The Jamaica Manufacturers' Association has long requested that government uses its procurement policy to prefer local manufacturers. They have suggested that so long as their prices are within 15 per cent of the imported product price they should be preferred because of the employment and other linkages local manufacturers provide.

Once again the reality is that government procurement in fact prefers the foreign supplier. Government construction procurement is focused on mega-projects for which the contractor also supplies financing. This approach not only eliminates the participation of local construction companies, but does not deliver value for money for the Jamaican taxpayer as there is no competitive bidding.




After five years of reforms under two IMF programmes, Jamaica has not reaped the expected dividends to break us out of the decades-old low-growth pattern. Macroeconomic stability, while necessary, is clearly not sufficient to guarantee higher growth.

However, as our macroeconomic situation improves, Jamaica must now focus on removing impediments to the growth of our local private sector, and especially the MSMEs which can deliver inclusive growth, jobs, and innovation.

While crime and education will likely require a medium-term horizon for sustained improvements, the oppressive taxation and bureaucratic regulation which drives MSMEs to informality can be addressed in the short term.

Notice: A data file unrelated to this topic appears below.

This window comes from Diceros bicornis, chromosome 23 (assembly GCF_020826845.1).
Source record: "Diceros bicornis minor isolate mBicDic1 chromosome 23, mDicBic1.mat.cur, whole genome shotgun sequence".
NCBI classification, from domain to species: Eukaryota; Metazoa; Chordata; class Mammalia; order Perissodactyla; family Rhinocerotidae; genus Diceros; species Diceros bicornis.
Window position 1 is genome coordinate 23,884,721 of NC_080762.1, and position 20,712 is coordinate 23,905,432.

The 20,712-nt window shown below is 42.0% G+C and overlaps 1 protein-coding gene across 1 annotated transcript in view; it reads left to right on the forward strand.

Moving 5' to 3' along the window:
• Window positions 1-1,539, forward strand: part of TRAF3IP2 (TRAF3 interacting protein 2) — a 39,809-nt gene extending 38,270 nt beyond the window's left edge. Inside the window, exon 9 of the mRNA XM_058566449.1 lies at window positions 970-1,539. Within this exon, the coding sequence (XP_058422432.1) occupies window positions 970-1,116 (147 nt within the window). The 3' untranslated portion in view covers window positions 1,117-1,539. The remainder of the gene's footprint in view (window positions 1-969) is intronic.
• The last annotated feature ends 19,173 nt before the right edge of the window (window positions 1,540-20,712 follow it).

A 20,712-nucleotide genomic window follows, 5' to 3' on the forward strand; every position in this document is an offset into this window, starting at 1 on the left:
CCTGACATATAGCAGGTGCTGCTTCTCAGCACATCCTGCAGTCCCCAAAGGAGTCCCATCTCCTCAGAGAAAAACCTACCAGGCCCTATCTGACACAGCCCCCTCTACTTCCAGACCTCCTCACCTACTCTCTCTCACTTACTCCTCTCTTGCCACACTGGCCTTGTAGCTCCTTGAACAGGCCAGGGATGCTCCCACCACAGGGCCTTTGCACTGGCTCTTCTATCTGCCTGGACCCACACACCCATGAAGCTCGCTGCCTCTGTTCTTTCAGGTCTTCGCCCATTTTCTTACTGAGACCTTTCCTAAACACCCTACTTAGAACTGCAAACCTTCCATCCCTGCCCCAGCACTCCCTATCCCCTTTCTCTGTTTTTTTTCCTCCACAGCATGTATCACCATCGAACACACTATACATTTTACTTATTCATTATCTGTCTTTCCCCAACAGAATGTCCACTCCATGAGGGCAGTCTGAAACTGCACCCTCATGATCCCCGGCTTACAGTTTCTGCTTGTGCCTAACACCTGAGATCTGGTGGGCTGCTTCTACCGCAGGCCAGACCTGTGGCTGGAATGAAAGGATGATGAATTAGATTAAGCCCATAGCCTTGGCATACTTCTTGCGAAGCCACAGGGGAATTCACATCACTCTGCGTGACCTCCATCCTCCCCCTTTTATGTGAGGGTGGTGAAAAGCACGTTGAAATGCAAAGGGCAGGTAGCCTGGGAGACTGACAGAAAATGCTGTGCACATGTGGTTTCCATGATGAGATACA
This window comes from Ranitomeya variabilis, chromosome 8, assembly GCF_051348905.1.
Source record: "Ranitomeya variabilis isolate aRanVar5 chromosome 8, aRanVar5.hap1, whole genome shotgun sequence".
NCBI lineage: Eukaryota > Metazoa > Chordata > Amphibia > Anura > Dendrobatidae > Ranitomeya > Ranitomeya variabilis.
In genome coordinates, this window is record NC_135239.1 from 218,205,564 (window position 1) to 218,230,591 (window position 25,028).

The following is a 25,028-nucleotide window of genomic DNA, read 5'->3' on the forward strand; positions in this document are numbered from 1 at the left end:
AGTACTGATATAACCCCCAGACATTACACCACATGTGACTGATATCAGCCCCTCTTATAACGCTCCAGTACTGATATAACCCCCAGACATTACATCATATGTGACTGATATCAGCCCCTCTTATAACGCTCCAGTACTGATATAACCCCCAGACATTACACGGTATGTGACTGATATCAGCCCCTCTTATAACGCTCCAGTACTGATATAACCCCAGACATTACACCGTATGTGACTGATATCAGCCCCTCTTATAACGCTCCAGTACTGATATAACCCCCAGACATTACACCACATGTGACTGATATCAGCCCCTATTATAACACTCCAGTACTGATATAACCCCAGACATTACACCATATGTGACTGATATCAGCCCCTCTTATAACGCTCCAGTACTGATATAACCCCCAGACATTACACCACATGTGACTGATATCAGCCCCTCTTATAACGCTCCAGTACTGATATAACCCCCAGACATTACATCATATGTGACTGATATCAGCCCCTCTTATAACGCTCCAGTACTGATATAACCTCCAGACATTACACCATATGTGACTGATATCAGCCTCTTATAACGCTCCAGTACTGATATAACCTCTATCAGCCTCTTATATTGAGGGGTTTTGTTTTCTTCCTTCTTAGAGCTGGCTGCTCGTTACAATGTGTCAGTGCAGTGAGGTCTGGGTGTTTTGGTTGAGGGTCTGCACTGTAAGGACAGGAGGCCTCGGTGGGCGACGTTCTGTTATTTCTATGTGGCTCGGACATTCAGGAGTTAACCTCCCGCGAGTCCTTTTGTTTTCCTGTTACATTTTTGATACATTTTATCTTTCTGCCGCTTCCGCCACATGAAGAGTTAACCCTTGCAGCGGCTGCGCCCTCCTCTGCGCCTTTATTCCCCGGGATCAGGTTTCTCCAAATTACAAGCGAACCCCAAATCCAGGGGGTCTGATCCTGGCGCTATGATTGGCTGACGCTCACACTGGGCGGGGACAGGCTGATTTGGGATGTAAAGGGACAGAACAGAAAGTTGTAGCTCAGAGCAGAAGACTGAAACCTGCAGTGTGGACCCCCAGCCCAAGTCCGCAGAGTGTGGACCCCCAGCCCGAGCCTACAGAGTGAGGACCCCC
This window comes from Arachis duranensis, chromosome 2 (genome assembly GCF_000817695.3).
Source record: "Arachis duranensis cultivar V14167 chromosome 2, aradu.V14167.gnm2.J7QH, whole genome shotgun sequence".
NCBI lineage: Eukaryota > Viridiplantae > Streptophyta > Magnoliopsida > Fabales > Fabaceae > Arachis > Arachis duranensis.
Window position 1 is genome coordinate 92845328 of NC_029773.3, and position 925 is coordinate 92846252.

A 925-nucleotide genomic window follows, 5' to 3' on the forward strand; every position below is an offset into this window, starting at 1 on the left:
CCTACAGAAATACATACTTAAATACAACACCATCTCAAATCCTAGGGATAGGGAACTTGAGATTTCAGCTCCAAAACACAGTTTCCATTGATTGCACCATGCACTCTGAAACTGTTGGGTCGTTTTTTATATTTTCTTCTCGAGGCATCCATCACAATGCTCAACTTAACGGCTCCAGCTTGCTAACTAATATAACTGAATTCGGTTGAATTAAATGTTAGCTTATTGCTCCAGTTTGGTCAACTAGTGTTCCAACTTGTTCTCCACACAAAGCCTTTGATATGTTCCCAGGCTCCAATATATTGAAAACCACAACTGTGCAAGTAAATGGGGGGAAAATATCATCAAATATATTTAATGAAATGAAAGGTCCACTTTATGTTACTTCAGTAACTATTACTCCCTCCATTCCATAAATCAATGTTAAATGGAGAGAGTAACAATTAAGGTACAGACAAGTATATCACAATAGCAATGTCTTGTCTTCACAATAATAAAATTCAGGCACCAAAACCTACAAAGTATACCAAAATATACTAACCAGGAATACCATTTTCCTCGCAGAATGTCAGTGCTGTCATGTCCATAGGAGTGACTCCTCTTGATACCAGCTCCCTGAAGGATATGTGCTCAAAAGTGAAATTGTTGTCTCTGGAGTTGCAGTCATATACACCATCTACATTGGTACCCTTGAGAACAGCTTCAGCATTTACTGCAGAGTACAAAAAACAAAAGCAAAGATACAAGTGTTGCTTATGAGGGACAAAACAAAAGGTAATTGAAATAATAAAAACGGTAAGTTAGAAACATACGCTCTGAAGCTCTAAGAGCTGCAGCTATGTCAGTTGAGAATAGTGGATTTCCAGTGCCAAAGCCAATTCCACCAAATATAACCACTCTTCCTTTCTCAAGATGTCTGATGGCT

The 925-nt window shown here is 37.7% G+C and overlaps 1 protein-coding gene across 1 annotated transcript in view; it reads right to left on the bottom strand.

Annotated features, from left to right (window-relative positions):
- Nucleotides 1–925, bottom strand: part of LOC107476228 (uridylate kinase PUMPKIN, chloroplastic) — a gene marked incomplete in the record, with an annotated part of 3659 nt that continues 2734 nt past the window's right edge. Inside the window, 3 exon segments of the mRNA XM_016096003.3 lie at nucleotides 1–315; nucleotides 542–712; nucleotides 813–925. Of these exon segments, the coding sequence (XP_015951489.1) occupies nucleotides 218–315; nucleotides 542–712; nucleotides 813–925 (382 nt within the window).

Government contracting which prefers locals can be addressed in the short term. As our macroeconomic situation improves, Jamaica must be more discriminating in the type of investor and investment that we solicit and encourage, particularly where that investor will dominate a sector.

The minister of finance has abandoned talk of five per cent growth per year within four years (5 in 4) along with his previous position as deputy chair of the Economic Growth Council, and is now pitching a new term - economic independence. If the minister is serious, then he should realise that true economic independence means that Jamaica should not behave like a capital-starved country. We should not allow capital to be 'weaponised' in a sort of 'debt trap diplomacy', and be used by others to obtain advantageous access to our market.

Economic independence cannot be about opaque contracts and predatory loan practices that mire our nation in debt and undercut its sovereignty.

We must instead seek investment that develops sustainable growth, strengthens the rule of law, and builds our capacity to stand on our own two feet.